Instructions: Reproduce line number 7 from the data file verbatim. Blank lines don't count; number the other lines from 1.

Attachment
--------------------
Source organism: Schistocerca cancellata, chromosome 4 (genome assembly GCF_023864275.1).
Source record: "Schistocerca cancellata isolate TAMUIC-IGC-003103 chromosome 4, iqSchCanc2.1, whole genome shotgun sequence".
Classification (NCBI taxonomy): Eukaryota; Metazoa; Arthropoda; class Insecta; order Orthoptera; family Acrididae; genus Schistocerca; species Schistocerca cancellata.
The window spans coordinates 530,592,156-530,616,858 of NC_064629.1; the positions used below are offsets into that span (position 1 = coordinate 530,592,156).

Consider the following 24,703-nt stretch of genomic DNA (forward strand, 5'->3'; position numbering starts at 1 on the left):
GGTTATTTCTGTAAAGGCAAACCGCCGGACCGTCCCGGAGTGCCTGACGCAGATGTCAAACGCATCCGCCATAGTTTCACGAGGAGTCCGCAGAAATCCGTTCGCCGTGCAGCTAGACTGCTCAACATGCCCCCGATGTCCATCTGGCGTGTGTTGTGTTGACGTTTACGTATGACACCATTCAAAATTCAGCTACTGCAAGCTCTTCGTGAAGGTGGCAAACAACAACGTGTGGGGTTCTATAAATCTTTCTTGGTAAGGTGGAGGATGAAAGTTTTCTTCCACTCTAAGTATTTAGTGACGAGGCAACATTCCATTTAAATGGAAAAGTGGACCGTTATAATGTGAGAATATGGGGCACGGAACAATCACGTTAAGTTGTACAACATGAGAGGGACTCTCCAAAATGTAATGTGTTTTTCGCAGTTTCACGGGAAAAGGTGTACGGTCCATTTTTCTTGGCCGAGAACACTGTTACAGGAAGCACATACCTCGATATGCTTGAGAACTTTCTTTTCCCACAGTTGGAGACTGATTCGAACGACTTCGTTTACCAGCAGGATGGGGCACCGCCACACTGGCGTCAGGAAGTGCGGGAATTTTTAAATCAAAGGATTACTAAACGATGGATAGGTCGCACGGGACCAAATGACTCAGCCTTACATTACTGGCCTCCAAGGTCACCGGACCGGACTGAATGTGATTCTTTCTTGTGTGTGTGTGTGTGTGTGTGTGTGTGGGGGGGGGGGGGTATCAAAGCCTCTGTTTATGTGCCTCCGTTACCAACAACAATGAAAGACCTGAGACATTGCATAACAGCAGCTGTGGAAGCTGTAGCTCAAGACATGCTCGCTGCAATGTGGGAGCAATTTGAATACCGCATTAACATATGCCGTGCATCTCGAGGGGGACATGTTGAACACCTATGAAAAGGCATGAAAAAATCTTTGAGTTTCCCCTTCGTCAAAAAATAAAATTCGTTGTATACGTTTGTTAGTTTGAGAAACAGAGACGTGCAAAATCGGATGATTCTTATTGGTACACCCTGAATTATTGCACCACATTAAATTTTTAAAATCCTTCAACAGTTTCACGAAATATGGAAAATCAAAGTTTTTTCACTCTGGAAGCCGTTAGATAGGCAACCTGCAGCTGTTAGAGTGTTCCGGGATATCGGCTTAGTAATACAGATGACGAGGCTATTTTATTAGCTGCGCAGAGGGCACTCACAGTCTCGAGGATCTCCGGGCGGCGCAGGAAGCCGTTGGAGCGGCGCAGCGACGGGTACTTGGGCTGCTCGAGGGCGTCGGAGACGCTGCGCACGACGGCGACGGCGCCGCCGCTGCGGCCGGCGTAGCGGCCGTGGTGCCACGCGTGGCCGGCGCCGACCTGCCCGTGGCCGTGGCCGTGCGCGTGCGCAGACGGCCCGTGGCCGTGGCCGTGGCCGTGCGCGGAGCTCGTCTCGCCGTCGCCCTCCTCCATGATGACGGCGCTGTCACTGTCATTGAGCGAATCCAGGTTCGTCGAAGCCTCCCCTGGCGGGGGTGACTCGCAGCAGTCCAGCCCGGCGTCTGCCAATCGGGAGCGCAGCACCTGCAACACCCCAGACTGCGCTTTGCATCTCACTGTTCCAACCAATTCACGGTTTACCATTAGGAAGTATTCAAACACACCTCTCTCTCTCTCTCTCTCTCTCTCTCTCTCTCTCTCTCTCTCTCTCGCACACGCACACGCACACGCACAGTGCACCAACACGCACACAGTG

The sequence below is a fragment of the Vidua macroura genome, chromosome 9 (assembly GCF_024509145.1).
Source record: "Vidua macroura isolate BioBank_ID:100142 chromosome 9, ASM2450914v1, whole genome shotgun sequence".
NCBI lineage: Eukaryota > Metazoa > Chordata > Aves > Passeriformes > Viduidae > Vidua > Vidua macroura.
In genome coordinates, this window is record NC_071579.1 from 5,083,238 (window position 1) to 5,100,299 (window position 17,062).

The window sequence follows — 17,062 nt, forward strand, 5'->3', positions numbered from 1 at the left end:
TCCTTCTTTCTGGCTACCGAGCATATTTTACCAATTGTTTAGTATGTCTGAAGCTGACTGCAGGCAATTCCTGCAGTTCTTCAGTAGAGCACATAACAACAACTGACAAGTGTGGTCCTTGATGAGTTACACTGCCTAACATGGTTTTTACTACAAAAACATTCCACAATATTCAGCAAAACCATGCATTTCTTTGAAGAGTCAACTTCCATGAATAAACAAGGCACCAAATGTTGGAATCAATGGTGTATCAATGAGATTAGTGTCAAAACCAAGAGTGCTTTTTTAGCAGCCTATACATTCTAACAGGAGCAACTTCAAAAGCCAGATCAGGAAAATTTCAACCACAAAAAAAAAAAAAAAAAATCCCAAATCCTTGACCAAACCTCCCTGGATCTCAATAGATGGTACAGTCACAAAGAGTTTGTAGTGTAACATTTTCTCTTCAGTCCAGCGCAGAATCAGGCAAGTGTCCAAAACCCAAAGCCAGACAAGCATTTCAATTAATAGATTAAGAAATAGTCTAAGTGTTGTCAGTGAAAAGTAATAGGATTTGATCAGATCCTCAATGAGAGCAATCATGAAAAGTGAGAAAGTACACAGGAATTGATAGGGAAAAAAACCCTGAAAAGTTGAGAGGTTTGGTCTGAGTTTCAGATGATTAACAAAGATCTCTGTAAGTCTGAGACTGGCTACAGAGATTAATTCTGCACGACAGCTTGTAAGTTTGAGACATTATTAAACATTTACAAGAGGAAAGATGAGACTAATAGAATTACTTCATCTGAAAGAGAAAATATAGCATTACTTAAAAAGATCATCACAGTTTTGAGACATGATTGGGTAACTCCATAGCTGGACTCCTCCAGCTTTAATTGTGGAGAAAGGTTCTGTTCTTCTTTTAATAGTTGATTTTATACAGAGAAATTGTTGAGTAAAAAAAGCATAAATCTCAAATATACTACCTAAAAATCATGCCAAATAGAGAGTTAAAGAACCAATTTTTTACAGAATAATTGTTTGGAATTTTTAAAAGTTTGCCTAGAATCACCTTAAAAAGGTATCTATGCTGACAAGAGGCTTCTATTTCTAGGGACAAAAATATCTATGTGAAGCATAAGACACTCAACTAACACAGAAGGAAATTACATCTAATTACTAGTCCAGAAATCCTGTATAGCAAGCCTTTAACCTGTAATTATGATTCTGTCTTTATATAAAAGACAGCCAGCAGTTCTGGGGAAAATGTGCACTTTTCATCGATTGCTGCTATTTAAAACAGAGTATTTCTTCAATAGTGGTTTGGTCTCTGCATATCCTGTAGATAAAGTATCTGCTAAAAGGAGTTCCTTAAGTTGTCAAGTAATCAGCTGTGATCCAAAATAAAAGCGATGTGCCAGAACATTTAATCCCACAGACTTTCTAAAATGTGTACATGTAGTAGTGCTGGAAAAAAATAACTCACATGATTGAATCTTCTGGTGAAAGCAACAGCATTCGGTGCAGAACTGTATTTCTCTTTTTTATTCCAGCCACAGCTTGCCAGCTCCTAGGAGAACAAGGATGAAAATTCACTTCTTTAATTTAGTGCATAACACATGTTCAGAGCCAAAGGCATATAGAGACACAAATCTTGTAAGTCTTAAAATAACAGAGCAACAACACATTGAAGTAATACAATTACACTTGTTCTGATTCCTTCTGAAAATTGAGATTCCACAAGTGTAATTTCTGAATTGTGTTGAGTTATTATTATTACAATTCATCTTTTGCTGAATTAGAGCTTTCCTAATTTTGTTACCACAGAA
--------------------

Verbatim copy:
The sequence below is a fragment of the Vidua macroura genome, chromosome 9 (assembly GCF_024509145.1).